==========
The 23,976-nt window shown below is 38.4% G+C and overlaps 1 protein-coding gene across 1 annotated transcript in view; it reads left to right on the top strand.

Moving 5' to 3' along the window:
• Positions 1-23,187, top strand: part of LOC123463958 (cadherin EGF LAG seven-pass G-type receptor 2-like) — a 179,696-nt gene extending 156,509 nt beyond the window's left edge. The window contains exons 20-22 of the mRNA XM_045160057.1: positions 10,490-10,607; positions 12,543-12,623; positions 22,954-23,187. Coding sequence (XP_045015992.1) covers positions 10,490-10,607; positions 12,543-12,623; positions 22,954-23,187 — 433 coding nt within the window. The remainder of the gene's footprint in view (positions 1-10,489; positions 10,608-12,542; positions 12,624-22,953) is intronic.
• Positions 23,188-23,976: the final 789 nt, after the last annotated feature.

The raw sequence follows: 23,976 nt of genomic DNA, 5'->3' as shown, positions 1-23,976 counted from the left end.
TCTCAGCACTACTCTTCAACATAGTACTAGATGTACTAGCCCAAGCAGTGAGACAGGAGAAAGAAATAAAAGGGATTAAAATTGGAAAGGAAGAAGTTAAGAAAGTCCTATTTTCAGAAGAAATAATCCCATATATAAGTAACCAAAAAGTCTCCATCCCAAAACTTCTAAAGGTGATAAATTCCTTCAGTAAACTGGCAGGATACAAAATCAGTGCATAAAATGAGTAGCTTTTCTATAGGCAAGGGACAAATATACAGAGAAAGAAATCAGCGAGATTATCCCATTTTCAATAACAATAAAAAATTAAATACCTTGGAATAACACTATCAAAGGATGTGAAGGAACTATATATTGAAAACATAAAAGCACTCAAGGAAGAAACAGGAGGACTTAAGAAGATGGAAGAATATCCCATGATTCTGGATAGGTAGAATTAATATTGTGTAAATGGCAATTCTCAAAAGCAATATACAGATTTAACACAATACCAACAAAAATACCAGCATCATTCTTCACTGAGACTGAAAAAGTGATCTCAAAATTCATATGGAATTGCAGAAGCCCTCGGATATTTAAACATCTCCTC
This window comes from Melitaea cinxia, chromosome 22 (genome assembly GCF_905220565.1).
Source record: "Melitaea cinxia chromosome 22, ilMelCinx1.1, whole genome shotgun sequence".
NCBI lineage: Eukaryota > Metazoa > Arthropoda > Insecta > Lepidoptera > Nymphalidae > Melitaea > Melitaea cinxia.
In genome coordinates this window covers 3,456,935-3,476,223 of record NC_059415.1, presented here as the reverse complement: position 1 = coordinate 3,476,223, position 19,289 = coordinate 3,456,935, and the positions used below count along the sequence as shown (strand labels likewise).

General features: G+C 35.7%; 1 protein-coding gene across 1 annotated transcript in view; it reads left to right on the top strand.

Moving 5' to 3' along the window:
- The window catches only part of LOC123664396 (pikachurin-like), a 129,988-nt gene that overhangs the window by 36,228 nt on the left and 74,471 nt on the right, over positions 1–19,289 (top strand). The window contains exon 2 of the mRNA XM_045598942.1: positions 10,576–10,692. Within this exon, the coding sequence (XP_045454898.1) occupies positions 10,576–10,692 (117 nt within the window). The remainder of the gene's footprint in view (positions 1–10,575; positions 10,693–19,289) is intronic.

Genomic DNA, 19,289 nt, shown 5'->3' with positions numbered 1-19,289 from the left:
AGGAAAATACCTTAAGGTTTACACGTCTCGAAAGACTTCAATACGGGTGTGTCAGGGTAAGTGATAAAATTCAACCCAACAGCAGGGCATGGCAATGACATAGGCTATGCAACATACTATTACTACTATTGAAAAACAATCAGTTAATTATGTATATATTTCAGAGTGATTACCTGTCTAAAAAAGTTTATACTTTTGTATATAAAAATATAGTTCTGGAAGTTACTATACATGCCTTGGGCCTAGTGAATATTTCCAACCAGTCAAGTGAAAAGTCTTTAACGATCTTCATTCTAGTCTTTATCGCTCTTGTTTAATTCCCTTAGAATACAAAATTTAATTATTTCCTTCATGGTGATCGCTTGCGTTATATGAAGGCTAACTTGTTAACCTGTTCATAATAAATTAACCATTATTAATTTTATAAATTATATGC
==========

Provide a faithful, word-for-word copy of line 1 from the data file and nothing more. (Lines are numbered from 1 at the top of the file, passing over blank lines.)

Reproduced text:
The 23,976-nt window shown below is 38.4% G+C and overlaps 1 protein-coding gene across 1 annotated transcript in view; it reads left to right on the top strand.